What do Apple CEO Tim Cook and Helmar Franz, chief strategy officer of Chinese injection machine maker Haitian International, have in common?
Both execs are doing a lot of thinking about new sales channels and disruptive business models these days.
In the case of Apple, June 30 saw the electronics giant launch its own music streaming service. The company didn't invent streaming, of course, but it has proven adept at applying business models in a very disruptive way.
This public radio interview offers a look at why Apple's entry into the market for leasing rather than owning your music could have a big impact.
Similarly, Haitian — which is China's largest injection press maker and one of the world's biggest — is taking a serious look at what these new business models mean for an old-line machinery maker.
In this business model, the benefit of the machine comes from using it, not always owning it. Add to that software and hardware businesses increasingly meshing together, such as with Apple and Google looking at driverless cars. For plastics, it could include more of the “lease rather than own” model for machinery or other developments.
Franz included the topic in recent presentations to stock analysts and also to journalists at the Chinaplas fair in May in Guangzhou.
At Chinaplas, he told Plastics News that it's a “very important question” that gets to the “what is the kind of activity and development we as a hardware manufacturer need to foresee in this digitalized world.”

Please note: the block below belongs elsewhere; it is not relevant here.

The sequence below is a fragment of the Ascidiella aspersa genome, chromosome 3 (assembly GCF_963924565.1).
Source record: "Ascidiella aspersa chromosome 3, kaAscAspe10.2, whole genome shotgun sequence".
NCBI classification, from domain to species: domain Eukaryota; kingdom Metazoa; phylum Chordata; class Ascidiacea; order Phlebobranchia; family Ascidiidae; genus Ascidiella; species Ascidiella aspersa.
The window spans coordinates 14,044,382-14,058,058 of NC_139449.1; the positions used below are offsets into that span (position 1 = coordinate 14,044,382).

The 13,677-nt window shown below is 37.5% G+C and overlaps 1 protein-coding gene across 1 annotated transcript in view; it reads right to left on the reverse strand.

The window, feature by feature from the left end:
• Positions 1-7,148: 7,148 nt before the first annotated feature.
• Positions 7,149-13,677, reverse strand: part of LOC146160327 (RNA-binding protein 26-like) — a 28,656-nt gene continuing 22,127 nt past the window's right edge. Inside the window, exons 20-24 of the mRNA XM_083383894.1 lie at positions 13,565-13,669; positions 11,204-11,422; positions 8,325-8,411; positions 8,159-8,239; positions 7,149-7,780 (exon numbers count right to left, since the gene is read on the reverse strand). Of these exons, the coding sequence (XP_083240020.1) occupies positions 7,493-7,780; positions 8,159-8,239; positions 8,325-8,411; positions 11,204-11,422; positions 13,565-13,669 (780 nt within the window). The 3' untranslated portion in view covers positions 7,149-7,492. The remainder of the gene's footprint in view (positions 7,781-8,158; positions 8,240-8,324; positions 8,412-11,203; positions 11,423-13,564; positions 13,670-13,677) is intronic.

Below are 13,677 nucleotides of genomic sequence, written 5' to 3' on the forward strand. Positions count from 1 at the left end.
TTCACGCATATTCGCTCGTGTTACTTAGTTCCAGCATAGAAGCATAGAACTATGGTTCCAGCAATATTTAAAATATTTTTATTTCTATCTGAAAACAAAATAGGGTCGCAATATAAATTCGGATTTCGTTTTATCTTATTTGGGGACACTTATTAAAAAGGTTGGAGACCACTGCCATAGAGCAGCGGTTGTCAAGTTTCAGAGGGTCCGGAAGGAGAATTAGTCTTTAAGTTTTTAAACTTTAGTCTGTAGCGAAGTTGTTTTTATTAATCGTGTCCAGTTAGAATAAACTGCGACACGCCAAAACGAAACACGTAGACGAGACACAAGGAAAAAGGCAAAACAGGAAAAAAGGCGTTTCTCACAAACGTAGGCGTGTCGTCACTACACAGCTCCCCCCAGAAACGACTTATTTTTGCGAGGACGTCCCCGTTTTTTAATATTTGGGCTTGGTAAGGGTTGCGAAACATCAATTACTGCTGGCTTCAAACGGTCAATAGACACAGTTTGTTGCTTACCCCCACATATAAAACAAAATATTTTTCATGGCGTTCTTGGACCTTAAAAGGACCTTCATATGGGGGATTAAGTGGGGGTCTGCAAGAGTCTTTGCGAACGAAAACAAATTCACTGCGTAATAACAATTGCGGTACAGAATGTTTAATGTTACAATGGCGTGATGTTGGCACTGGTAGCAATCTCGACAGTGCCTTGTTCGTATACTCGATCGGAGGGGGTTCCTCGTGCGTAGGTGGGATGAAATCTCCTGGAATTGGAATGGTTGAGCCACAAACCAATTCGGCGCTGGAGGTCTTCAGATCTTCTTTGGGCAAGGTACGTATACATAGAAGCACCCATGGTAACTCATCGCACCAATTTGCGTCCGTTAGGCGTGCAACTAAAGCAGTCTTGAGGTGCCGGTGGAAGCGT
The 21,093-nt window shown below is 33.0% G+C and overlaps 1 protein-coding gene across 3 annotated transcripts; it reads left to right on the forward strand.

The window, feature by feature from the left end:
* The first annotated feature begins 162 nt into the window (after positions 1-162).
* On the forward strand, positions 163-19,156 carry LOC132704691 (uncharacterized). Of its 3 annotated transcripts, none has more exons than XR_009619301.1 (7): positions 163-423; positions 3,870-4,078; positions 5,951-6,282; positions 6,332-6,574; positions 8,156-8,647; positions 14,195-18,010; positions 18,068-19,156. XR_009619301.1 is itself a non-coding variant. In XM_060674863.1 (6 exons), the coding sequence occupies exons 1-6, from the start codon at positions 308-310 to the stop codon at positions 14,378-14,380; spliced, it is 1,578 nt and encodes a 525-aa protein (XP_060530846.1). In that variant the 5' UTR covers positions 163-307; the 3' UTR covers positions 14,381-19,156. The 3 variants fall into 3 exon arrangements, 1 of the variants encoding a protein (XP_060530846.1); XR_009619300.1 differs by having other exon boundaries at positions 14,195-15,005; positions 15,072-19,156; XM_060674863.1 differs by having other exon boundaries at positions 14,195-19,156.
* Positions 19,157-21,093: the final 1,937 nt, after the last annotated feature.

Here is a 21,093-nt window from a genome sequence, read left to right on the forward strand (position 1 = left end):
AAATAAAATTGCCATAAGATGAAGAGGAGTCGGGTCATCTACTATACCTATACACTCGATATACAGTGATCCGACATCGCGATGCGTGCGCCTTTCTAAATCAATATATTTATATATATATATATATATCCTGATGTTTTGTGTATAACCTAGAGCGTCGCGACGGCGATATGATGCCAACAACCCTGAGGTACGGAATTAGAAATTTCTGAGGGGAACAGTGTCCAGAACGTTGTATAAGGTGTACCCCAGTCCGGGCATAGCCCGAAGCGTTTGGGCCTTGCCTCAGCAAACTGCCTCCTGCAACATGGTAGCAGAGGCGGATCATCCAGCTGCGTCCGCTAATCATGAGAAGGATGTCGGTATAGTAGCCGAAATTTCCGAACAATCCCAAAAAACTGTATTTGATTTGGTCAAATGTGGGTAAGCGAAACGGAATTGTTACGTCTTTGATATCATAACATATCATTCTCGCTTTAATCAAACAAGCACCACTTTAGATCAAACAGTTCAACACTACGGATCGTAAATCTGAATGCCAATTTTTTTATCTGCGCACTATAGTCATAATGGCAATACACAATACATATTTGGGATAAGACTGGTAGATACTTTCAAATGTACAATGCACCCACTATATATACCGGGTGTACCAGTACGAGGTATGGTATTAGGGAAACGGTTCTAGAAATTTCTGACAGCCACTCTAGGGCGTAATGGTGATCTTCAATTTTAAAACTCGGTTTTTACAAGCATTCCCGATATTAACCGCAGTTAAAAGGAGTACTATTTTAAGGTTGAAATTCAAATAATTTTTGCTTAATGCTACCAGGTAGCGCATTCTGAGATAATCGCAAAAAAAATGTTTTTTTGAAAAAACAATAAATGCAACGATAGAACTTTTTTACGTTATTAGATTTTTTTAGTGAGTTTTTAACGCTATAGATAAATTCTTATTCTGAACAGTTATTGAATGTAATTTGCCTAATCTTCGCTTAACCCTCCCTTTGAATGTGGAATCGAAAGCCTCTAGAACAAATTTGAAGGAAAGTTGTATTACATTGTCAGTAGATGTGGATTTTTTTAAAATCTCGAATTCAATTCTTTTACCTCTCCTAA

More broadly, it's called Industry 4.0 and it's on the minds of many executives these days, not just Haitian, of course.
But what makes Haitian's interest noteworthy is the company's size and its strength in the commodity end of the global markets, not the super high-tech end.
Franz would not be drawn out on how much Haitian's business could be impacted, and to be fair, probably no company can know.
But he made clear it's a serious topic of study, and Haitian's presentation slides suggested changes in how customers look at the equipment they want. It noted new sales channels and the “expected new position of hardware in the minds of the consumer.”
Without revealing any real specifics, Haitian noted that the “benefit for the customer comes not from owning the machine but from using it,” and it asked, “Why not standard injection molding machines?”
Franz said the company's having a lot of conversations with its customers, others in the industry and academics trying to better understand the implications of all aspects of Industry 4.0.
“I'm not saying that all Haitian may be different,” he said. “Things are never black and white. But I think part of Haitian needs to be different.”